From Publishers Weekly
Red Greet, the 85-year-old mason and part-time thief of McIlvoy's deeply satisfying novel, tells you right at the outset, "I've always liked a Bible kind of story that adds on and keeps on adding." Following that principle, Red saturates his main story, about his love for the two women in his life, Cecilia, his wife, who died 20 years before the book opens, and her friend, Recita, with anecdotes of the local folkloric Catholicism that takes saints and miracles for facts. Red is haunted by the fact that Cecilia's own affections were divided between him and his best friend, Francisco Velasco, a priest and, in Red's view, a saint. McIlvoy (Little Peg; The Fifth Station) has beautifully rendered the soft, Spanish-inflected rhythms of English as it is spoken on the border, and Red is the classic picaresque rascal, even though his age endows him with the quasi-biblical stature appropriate to an account of a farming community where families are rooted for generations in each other's histories. The traditions that give symbolic shape to the great passages in life, birth, marriage, death, still hold weight here. When Francisco gives Cecilia the last rites, Red, who is looking on, realizes that they are consummating their lifelong passion for one another. But Red also recognizes that, in spite of the rivalry, he and Francisco are also bound by a tie of love, which is the sacrament holding Red's memorable, intelligently romantic story together.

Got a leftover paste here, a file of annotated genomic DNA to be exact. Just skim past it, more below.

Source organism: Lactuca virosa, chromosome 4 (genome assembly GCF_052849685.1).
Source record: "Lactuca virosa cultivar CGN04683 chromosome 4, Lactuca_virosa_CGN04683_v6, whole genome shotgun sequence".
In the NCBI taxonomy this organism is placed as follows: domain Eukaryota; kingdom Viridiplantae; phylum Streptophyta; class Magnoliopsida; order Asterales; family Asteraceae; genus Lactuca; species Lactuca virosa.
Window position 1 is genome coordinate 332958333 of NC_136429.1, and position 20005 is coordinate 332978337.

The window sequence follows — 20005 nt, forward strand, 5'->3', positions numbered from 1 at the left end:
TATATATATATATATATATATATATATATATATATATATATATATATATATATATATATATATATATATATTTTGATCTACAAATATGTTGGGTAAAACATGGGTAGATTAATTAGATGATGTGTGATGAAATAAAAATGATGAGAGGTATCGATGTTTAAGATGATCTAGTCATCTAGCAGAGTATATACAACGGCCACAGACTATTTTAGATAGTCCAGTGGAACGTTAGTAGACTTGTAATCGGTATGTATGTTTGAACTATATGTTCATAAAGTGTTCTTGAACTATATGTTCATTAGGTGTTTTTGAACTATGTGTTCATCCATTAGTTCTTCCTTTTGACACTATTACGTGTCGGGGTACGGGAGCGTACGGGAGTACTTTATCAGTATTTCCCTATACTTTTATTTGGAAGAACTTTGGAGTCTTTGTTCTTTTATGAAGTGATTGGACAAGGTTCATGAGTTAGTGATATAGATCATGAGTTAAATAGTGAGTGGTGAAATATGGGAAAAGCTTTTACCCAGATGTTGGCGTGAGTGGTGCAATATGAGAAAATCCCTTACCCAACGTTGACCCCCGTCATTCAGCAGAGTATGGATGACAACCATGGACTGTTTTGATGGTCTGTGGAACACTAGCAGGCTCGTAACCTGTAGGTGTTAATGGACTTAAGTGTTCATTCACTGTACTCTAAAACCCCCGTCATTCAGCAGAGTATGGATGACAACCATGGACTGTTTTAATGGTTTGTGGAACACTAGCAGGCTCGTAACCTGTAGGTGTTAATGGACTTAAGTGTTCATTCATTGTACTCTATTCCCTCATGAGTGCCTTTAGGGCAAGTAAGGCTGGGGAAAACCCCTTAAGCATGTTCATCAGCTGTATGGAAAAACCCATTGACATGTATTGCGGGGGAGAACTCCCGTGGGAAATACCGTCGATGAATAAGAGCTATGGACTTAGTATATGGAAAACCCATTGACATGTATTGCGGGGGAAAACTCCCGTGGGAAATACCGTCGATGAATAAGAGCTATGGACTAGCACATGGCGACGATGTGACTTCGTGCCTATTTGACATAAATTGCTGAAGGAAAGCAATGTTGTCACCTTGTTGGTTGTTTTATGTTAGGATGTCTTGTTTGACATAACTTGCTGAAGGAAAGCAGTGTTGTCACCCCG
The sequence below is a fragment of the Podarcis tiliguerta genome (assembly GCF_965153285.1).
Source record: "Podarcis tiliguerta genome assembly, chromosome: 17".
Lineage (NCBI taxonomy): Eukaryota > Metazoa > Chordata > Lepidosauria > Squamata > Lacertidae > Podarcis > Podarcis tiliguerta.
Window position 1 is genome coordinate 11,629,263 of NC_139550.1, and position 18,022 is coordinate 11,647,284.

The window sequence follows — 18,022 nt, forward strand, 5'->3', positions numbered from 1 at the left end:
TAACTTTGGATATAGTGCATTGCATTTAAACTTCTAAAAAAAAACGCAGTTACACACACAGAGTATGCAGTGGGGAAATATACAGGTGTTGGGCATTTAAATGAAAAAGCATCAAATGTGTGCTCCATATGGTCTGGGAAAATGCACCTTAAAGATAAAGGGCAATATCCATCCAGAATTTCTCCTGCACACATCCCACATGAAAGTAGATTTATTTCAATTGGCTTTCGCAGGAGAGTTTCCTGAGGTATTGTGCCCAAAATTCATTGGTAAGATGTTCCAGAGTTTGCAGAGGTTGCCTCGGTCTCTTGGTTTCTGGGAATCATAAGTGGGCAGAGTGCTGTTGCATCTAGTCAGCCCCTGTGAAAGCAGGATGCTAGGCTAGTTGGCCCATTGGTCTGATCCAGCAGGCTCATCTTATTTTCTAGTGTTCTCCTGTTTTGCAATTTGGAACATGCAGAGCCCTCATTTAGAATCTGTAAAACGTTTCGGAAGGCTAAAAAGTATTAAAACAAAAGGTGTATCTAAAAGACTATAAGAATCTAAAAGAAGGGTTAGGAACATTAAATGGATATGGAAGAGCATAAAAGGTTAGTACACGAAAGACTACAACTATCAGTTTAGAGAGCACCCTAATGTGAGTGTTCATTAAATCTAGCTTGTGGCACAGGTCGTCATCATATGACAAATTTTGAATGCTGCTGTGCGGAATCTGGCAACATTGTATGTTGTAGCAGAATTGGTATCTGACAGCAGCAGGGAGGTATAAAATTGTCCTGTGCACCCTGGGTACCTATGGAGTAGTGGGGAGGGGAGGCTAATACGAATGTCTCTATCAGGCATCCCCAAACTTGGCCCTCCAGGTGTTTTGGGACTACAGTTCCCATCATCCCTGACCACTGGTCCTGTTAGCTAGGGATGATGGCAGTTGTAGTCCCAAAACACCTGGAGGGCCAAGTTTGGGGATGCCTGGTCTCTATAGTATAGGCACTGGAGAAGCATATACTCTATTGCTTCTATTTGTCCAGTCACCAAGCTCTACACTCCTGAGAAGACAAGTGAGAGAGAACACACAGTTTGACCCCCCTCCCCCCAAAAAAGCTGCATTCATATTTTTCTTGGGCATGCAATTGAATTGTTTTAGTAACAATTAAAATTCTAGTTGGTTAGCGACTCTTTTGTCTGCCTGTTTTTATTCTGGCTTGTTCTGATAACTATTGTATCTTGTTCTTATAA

Reprinted from Amazon.com. Copyright 1998 Reed Business Information, Inc. --This text refers to the hardcover edition.

From Booklist
Red Greet is an endearing and energetic 87-year-old intractable petty criminal who tells his life story "like a coyote spitting up his own bones." Born and raised in Las Almas, New Mexico, in the ritual and tradition of Catholicism, Red is now newly married to a woman he has loved since before his first wife died some 25 years ago. In weaving the tales of his lifetime, this lover of life and people reveals his longing for salvation--the search for hyssop, a substance with the power to cleanse his soul. Central to the unfolding of Red's life story is his relationship of more than 70 years with Bishop Frank Velasco, his friend and confessor. With an underlying quality that is decidedly more spiritual than religious, Red's stories are a celebration of the poignant mix of wonder and wisdom known only to the elderly. There is a gentleness about this book that does not diminish its power, and serves to illuminate the often evanescent connection of faith and ritual to everyday life, love, struggle, and eventually salvation. Reprinted from Amazon.com. As Grace Fill --This text refers to the hardcover edition.

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